So that’s it…my tips for recording sessions. I’m sure there are better ways of doing all these things, and other software (e.g. Camtasia, OBS) that have much more functionality…but what I’ve described above works for me, and I hope you find my tips useful.

I haven’t been listening to much music lately because I’ve been more than a little stressed (or maybe it’s the other way around?) but yesterday marked 9 whole years since I started working at Teesside, so let’s end with a bit of celebration, and a performance that always makes me happy.


The hybrid session checklist(s)

Yeah yeah I’m alive…barely. Sorry that’s probably not the best way to start a blog post, is it? But I’ve had the type of day where I know I sat at the computer for almost 9 hours at a stretch (I don’t consider getting up to put the oven on a ‘break’) and I know I was busy for all of those 9 hours…but if you asked me what I accomplished during that time, I wouldn’t be able to tell you. I’m tired and despondent and I just want it to be Christmas already…but then I think what’s the point, since I can’t see my family and I can’t see my friends and that’s the joy of the season for me…so yeah. Bah humbug.

OK…now I’ve got that out of my system, let’s go back to being positive!

I’ve been teaching for a few weeks now, and next week I’ll be starting sessions on another module. It’s taken a bit of getting used to but I think I’m slowly getting there (with apologies to all my lovely students). Last year I was the type who walked into the lecture room / IT lab and just started talking. Don’t get me wrong, I’d done all the preparation…but my approach to lecturing had the familiarity of a theatre performer after a week’s worth of shows – I’d hit my stride, I felt confident, and I could just get on with it. Not this year. I’ve already talked about the first time I did an online lecture and all those issues are still there but there’s a slightly different feel to it now. In March, we were responding to a sudden global catastrophe. Now? This is how we’re doing things. There’s an expectation of order, professionalism, familiarity…and I’ll admit it’s not been easy.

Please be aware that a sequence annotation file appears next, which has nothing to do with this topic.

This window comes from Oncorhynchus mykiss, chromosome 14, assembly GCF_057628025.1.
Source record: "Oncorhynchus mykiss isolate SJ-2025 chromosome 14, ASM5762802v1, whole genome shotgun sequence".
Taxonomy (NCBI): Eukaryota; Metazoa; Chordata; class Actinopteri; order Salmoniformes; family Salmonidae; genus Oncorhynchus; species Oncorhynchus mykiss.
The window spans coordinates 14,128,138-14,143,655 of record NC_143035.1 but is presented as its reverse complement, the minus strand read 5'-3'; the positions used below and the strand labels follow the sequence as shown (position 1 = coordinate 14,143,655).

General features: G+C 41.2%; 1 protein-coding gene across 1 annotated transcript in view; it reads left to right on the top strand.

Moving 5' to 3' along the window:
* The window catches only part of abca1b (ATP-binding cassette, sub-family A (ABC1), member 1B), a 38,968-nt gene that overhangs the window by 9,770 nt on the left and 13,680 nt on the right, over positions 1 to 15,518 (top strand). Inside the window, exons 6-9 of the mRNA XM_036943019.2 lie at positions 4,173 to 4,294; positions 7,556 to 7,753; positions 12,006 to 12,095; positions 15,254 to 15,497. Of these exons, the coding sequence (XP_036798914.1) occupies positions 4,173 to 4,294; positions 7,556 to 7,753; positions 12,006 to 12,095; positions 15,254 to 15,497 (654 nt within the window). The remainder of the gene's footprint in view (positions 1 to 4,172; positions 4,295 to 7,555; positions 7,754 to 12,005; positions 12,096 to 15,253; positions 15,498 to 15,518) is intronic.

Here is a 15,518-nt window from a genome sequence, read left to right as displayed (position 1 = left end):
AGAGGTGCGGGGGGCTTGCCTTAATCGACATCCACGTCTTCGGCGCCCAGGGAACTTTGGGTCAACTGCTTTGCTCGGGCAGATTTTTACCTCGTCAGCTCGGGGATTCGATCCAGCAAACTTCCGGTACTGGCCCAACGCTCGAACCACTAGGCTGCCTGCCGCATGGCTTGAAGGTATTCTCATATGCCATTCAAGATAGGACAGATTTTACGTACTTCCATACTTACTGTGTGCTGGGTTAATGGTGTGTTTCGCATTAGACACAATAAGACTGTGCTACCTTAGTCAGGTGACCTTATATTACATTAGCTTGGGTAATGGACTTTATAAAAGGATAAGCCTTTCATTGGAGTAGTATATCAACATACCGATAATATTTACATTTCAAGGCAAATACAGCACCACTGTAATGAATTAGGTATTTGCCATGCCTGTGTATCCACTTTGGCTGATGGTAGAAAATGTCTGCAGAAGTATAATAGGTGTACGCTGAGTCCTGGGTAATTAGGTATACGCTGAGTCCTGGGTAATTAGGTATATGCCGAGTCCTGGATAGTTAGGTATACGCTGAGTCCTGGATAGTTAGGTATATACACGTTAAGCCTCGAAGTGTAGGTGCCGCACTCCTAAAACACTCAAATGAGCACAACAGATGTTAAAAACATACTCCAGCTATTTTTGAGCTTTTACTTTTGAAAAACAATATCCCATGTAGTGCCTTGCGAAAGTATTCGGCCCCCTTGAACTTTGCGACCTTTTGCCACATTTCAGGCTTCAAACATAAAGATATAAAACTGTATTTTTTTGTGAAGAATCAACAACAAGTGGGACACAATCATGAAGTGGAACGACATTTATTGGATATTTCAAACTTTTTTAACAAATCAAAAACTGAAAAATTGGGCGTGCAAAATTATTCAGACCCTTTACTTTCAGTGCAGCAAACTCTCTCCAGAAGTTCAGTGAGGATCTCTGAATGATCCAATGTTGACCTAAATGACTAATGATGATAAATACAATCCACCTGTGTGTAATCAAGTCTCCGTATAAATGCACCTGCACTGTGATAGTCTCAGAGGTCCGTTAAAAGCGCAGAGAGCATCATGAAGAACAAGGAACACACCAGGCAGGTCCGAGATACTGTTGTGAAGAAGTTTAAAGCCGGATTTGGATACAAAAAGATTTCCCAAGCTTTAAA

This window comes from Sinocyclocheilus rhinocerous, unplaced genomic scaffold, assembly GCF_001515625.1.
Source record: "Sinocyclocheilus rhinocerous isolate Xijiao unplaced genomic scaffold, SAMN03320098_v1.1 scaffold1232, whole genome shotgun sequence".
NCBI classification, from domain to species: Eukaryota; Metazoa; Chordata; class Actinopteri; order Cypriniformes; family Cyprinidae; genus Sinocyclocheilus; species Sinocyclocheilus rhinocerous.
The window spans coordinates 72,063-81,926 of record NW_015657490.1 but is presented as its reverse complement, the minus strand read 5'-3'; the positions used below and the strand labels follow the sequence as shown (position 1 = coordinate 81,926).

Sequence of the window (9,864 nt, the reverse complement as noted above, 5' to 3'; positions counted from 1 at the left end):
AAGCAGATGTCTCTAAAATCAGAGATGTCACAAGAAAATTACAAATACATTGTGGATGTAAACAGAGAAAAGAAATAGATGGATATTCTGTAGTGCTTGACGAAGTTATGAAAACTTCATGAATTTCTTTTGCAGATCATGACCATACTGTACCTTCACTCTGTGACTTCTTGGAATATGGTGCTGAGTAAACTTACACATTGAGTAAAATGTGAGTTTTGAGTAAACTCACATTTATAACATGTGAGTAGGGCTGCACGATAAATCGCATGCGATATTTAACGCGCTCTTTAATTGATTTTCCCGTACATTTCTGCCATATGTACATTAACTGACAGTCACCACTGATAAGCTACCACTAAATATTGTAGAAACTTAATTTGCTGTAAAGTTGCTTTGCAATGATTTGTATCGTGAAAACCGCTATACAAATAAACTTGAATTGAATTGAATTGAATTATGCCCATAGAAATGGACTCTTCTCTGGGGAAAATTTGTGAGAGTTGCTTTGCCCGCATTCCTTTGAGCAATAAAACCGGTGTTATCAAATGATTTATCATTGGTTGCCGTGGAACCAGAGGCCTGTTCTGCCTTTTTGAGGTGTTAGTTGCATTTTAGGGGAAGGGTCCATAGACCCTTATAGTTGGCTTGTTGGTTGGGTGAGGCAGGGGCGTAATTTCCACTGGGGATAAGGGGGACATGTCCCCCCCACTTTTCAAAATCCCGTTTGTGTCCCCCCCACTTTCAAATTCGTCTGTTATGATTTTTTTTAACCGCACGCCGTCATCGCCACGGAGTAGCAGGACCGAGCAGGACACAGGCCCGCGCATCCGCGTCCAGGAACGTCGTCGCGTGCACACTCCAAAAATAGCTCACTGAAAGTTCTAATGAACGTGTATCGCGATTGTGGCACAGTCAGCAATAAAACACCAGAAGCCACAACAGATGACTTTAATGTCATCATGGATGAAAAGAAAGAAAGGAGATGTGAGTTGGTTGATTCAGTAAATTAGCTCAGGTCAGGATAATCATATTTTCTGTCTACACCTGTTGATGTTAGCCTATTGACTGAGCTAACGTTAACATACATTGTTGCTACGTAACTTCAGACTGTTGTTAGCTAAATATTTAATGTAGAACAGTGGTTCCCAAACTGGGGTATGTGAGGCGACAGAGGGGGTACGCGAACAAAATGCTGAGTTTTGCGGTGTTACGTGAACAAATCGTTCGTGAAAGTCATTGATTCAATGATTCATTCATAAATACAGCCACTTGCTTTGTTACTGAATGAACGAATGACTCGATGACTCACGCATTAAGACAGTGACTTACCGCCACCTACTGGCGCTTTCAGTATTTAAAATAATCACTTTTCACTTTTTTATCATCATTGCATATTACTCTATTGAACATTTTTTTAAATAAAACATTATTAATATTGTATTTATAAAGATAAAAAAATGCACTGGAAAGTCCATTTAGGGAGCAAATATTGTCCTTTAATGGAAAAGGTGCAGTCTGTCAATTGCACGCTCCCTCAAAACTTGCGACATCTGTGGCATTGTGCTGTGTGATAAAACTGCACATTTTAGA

So I’ve come up with some checklists. My sessions seem to have fallen into three categories of hybrid learning (are there more?) so I’ve made a checklist for each. And since I’m feeling generous, I’m presenting them here, in case you find it useful.

The live online lecture
  1. Close Outlook (so you don’t get distracted)
  2. Change your Teams presence to ‘Do Not Disturb’ (so you don’t get distracted)
  3. Close any other apps, files, folders etc. (so you don’t get distr…you get the picture)
  4. Open PowerPoint and start the presentation (on the second screen)
  5. Start the Teams meeting on the desktop (from the main screen)
  6. Share the second screen in the Teams meeting